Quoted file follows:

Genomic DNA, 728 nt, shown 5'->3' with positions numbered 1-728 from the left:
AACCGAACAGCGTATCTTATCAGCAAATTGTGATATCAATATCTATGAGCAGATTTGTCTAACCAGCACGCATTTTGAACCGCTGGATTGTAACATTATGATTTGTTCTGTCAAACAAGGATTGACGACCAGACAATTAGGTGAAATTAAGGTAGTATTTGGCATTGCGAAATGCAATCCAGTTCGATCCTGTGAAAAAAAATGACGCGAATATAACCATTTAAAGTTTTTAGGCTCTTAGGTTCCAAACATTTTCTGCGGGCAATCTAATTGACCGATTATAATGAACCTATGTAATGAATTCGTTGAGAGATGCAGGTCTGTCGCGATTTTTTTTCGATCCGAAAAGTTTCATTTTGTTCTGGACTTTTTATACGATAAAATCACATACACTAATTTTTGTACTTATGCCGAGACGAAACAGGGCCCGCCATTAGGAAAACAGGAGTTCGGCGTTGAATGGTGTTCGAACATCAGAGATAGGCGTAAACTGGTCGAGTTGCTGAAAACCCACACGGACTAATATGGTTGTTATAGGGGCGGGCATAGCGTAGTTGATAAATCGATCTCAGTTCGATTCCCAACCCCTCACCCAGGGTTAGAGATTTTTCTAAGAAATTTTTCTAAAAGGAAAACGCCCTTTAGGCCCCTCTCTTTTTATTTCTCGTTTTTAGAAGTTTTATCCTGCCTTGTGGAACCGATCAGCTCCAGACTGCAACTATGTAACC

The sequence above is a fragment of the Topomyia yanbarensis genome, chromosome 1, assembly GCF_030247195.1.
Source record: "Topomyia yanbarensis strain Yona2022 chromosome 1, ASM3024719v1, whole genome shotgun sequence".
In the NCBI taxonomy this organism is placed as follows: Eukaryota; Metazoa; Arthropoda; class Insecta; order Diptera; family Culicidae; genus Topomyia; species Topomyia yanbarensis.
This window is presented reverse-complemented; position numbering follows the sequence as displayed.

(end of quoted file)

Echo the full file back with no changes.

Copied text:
Genomic DNA, 728 nt, shown 5'->3' with positions numbered 1-728 from the left:
AACCGAACAGCGTATCTTATCAGCAAATTGTGATATCAATATCTATGAGCAGATTTGTCTAACCAGCACGCATTTTGAACCGCTGGATTGTAACATTATGATTTGTTCTGTCAAACAAGGATTGACGACCAGACAATTAGGTGAAATTAAGGTAGTATTTGGCATTGCGAAATGCAATCCAGTTCGATCCTGTGAAAAAAAATGACGCGAATATAACCATTTAAAGTTTTTAGGCTCTTAGGTTCCAAACATTTTCTGCGGGCAATCTAATTGACCGATTATAATGAACCTATGTAATGAATTCGTTGAGAGATGCAGGTCTGTCGCGATTTTTTTTCGATCCGAAAAGTTTCATTTTGTTCTGGACTTTTTATACGATAAAATCACATACACTAATTTTTGTACTTATGCCGAGACGAAACAGGGCCCGCCATTAGGAAAACAGGAGTTCGGCGTTGAATGGTGTTCGAACATCAGAGATAGGCGTAAACTGGTCGAGTTGCTGAAAACCCACACGGACTAATATGGTTGTTATAGGGGCGGGCATAGCGTAGTTGATAAATCGATCTCAGTTCGATTCCCAACCCCTCACCCAGGGTTAGAGATTTTTCTAAGAAATTTTTCTAAAAGGAAAACGCCCTTTAGGCCCCTCTCTTTTTATTTCTCGTTTTTAGAAGTTTTATCCTGCCTTGTGGAACCGATCAGCTCCAGACTGCAACTATGTAACC

The sequence above is a fragment of the Topomyia yanbarensis genome, chromosome 1, assembly GCF_030247195.1.
Source record: "Topomyia yanbarensis strain Yona2022 chromosome 1, ASM3024719v1, whole genome shotgun sequence".
In the NCBI taxonomy this organism is placed as follows: Eukaryota; Metazoa; Arthropoda; class Insecta; order Diptera; family Culicidae; genus Topomyia; species Topomyia yanbarensis.
This window is presented reverse-complemented; position numbering follows the sequence as displayed.